TWO SHIPS PASSING
That was President Bush's motorcade getting in formation to depart the White House for a Sunday night dinner with Secretary of State Condoleezza Rice at her Watergate apartment, just after President-elect Barack Obama's motorcade pulled up across the street to the Blair House for his dinner with Oprah Winfrey.
For one of the motorcades (we'll let you guess which one), adoring throngs, held to the sidewalks by the Secret Service, cheered and took pictures.
Needless to say, guests will be carefully protecting their heavy-card-stock, gold-raised-seal invitations to the Presidential Inauguration of Barack Obama.
Indeed, the official Presidential Inaugural Committee invites could fetch hundreds, perhaps thousands, of dollars in the not-too-distant future.
Hours before the swearing-in ceremony on Capitol Hill, several dozen of the soon-to-be-"used" invitations were posted on the Internet auction site eBay, with bidding reaching more than $300 and counting.
Scores of celebrities have arrived by private jet for the much-hyped inauguration of Barack Obama. And no better time for Al Gore to emerge from his hibernation to draw attention to the environmental footprint that the star-studded visitors will be leaving behind.
(Actually, Mr. Gore is busy staying warm during this unusually frigid week of global warming.)
In the meantime, the Institute for Liberty (IFL) has taken data from federal agencies, environmentalist organizations and news agencies to extrapolate the estimated environmental impact for the 2009 Inauguration. It concludes that the 600 private jets expected to fly visitors to and from the capital city will produce 25,320,000 pounds of CO2, with personal vehicles accounting for 262,483,200 pounds of the odorless gas.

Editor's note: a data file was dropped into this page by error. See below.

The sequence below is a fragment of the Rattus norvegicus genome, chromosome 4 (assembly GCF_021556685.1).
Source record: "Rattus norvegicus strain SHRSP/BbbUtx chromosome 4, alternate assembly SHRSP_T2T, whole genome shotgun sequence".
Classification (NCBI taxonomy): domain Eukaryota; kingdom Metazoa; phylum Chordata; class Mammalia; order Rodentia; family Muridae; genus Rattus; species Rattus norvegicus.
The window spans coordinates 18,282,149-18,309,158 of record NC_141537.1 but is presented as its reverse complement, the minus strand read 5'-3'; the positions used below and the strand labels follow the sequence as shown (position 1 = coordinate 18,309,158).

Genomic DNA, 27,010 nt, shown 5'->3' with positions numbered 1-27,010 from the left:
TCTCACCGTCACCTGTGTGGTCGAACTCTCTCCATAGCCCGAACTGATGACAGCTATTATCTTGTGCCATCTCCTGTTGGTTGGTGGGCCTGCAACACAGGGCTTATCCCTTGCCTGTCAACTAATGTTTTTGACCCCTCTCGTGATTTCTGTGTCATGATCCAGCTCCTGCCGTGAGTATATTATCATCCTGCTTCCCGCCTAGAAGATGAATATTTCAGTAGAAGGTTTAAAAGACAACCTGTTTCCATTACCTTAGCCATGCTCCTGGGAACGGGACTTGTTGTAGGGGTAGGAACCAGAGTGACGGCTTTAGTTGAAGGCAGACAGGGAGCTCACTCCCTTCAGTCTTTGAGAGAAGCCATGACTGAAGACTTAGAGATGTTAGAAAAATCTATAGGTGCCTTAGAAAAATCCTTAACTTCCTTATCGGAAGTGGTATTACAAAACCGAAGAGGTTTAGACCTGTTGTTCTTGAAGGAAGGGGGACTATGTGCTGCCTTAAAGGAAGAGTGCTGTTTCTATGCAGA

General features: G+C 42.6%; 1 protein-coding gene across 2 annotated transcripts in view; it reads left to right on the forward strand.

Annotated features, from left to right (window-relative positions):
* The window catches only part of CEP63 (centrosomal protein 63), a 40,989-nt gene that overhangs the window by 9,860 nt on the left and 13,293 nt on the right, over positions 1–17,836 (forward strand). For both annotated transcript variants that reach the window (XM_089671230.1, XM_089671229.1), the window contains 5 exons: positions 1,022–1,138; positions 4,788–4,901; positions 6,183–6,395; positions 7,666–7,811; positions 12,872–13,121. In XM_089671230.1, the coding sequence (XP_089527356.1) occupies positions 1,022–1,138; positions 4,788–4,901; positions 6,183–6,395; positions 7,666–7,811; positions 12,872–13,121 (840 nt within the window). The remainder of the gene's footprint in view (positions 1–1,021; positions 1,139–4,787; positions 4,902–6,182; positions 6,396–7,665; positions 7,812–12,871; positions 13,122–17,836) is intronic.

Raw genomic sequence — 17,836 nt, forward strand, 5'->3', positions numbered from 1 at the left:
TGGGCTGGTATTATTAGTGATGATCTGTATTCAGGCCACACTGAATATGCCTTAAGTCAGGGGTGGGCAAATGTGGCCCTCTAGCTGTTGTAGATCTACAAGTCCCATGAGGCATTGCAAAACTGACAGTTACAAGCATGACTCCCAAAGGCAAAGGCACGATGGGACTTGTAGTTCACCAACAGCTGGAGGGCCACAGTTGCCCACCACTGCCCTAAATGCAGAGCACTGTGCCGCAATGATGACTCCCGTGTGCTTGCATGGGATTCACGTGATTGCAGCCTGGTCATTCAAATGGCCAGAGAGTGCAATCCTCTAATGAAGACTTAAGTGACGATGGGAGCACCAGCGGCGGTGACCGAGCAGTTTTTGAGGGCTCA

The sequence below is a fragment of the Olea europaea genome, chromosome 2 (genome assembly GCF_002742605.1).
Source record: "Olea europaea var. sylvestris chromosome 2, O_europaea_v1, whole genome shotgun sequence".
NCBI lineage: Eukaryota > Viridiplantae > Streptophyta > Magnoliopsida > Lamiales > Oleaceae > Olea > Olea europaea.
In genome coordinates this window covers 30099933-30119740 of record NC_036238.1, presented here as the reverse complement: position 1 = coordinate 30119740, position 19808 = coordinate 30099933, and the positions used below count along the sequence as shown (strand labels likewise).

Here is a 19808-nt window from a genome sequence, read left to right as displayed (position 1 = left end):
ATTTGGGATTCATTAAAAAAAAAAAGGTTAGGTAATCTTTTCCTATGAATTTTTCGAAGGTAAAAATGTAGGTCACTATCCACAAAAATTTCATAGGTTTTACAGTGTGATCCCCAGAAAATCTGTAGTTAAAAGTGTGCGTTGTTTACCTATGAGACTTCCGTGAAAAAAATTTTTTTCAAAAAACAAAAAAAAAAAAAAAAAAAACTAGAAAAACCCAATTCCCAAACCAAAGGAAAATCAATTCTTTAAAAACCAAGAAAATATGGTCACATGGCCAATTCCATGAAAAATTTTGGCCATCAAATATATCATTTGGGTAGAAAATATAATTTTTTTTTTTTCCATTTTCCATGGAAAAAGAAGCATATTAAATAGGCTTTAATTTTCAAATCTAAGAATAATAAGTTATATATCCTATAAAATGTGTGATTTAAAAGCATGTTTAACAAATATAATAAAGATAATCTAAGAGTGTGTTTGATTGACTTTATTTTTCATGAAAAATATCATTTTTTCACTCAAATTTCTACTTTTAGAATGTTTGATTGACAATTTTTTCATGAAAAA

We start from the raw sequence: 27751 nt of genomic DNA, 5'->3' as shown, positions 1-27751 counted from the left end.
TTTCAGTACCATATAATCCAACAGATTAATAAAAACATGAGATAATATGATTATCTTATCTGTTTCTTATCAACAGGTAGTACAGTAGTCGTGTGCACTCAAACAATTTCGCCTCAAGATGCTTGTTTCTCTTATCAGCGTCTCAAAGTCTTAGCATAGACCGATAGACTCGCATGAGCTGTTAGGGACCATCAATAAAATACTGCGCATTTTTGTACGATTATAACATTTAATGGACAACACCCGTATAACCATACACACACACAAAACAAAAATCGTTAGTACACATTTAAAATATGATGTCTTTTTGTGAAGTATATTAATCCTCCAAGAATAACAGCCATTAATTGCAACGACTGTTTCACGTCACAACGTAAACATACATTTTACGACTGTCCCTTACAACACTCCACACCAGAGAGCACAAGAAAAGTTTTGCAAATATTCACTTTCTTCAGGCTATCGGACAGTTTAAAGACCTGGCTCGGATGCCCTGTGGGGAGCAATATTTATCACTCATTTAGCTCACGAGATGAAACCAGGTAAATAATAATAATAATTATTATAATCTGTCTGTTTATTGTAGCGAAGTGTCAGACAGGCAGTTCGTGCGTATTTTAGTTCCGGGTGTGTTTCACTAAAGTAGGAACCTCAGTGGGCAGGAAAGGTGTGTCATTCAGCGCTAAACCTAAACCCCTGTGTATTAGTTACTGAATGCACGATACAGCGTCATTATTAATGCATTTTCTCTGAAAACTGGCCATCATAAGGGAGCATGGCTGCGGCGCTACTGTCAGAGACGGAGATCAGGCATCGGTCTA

Indeed, during the Inaugural Parade, horses alone will produce more than 400 pounds of carbon dioxide, with the total carbon footprint for the day likely exceeding 575 million pounds of CO2.
In comparison, it would take the average U.S. household 57,598 years to produce a carbon footprint equal to that of the new President's housewarming party.
"The inauguration of President Obama is truly an historic occasion that should be celebrated," said IFL President Andrew Langer. "However, it would be very hypocritical for the scores of celebrities, VIPs and political elites to lecture on environmental policy to middle America and small businesses that are merely trying to survive in these difficult economic times, and then turn around and contribute to the half-billion pounds of emitted CO2."
It remains to be seen how many celebrities will adorn their arms at the inaugural balls tonight with those new high-fashion bags made from recycled tractor tire inner tubes, otherwise known as "Recycled Tractor Tire Inner Tube Bags."
The bag maker, the Passchal Collection, says Hollywood's hottest stars, including the Golden Globe nominees and presenters, have been scooping up the "handcrafted" bags in recent days. Cost of each bag: $170 to $525, depending on the size of the tire.
Passchal says it has collected and recycled more than 25 tons of tractor inner tubes before they were discarded to landfills.
COME AS YOU ARE
Perhaps for future presidential inaugurals, what with the rapid advances in computer technology, Americans won't physically flock to the nation's Capital to dance the night away.
In fact, Smart Girl Politics, a right-of-center women's movement, is throwing an online "Twitter Ball" this Inauguration Day, counting among its guests Conservative pundit Michelle Malkin.
So do women attending the Twitter Ball wear gowns?
"Our goal is to not just give Conservatives something to do [this Inauguration Day] but to have an open dialogue about where we go from here," said Teri Christoph, co-founder and executive director of the smarter girls.
And after Barack Obama's inaugural parade draws to a close, several hundred thousand marchers will be marching for "change" in another parade this week.
The entire student body of Christendom College in Virginia, we've learned, will carry the lead banner in Thursday's 36th annual March for Life.